The Song of the Stork, Stephan Collishaw
Netgalley copy in exchange for an honest review.
Fifteen year old Yael is on the run. The Jewish girl seeks shelter from the Germans on the farm of the village outcast. Aleksei is mute and solitary, but as the brutal winter advances, he reluctantly takes her in and a delicate relationship develops. As her feelings towards Aleksei change, the war intrudes and Yael is forced to join a Jewish partisan group fighting in the woods. Torn apart and fighting for her life, The Song of the Stork is Yael's story of love, hope, and survival. It is the story of one woman finding a voice as the voices around her are extinguished.
This novel is a gem of beauty. There’s something quite special about it, in the style of it, in the aesthetic of it all.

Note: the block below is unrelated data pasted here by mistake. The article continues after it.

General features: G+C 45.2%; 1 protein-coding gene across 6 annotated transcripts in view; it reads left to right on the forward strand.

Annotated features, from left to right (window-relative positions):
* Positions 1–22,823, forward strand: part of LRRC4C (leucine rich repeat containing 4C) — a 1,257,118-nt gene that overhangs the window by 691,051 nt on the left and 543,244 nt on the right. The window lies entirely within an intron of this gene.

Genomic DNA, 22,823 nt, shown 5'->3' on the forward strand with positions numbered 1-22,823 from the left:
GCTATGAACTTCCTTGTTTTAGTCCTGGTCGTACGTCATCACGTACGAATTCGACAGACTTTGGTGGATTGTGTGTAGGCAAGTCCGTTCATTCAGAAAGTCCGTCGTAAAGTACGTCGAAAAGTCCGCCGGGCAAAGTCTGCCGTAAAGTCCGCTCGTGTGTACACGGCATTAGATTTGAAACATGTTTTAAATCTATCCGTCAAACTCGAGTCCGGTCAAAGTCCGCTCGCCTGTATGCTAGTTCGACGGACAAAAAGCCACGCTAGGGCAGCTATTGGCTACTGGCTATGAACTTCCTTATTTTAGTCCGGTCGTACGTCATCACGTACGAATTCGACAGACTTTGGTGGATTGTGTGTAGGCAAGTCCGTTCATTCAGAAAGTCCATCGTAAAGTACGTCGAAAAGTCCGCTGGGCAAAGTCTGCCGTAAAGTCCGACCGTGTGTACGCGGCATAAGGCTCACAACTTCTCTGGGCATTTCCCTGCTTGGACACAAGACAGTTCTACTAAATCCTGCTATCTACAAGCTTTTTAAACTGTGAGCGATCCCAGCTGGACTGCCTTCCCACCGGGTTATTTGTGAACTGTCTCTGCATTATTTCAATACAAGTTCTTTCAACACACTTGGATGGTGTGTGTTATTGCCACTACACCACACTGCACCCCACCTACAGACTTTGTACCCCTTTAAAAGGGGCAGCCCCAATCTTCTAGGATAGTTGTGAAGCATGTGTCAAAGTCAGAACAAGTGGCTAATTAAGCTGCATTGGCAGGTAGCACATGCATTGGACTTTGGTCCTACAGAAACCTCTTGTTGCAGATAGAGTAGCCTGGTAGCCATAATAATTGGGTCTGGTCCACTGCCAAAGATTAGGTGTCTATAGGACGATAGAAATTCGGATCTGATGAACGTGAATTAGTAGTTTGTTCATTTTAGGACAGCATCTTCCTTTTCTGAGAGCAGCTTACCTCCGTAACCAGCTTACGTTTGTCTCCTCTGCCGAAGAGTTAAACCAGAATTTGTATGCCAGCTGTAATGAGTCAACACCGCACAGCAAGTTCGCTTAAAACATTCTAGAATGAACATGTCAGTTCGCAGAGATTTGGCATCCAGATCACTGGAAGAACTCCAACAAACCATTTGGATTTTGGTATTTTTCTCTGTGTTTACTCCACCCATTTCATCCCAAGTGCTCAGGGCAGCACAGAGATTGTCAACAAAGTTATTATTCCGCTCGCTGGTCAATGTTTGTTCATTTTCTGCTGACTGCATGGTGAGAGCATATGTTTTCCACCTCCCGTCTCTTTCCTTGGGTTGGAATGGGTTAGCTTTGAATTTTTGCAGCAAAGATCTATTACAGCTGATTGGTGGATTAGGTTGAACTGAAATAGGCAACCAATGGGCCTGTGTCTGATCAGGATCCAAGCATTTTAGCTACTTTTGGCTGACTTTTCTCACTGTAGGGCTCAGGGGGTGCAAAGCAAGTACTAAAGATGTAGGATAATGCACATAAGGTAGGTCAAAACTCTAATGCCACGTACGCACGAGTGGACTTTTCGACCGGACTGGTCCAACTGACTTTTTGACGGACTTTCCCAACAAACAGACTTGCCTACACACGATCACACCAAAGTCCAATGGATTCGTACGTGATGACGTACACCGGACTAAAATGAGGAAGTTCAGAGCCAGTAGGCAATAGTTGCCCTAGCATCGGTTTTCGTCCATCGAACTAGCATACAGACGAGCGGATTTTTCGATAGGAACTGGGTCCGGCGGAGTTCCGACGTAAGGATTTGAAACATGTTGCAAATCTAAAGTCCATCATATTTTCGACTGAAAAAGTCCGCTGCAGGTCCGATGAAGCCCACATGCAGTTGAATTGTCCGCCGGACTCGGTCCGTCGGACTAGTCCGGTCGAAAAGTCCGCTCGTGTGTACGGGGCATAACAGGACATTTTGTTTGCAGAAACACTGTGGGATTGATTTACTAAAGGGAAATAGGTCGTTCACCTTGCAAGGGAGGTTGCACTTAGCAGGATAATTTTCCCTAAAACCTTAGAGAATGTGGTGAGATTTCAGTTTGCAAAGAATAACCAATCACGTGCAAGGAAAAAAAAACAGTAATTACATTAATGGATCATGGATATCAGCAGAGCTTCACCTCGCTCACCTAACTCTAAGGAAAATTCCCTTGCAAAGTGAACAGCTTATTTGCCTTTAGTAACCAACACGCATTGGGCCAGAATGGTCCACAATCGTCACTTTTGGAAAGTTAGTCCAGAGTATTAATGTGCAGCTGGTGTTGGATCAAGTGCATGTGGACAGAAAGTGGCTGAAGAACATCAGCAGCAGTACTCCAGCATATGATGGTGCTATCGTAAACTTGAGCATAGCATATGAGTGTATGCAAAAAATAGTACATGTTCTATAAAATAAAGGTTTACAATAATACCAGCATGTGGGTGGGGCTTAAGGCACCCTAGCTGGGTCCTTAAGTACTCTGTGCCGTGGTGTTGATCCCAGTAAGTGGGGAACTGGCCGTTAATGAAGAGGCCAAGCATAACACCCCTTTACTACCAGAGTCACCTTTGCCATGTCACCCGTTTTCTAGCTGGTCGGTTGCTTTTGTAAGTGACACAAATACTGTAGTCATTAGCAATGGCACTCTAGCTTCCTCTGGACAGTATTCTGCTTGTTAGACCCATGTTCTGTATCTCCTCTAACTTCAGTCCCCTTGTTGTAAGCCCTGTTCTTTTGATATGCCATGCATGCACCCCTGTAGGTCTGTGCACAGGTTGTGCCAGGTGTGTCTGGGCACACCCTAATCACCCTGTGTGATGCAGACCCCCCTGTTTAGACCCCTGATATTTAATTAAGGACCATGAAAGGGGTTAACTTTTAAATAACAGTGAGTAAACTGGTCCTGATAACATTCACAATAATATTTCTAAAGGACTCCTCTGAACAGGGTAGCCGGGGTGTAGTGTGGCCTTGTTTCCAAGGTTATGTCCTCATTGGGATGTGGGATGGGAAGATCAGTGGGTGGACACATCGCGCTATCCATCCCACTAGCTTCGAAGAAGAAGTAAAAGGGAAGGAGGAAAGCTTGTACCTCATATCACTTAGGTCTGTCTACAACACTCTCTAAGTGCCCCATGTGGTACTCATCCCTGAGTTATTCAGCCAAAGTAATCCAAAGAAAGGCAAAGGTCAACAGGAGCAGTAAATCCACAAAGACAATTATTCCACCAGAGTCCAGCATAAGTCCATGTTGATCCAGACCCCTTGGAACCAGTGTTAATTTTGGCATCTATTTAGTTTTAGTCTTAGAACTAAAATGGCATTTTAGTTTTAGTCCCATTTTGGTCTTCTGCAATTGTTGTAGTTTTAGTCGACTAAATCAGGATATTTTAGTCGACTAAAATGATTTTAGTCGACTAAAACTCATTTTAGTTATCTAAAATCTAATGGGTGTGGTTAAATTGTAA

It felt like watching a Monet painting, to me.
Extremely detailed, very fluid, beautifully crafted, this story tackled a very hard topic of History, yet with incredible elegance. It was tough, intense, hard but hopeful.
A tale of survival.
Stephan Collishaw has a way with words, that’s a given. The respect he gives to them is plain on the paper, and his descriptions are exquisite.
There’s an “out of this world” air about this book, and I’m sure it’s one that won’t be forgotten easily.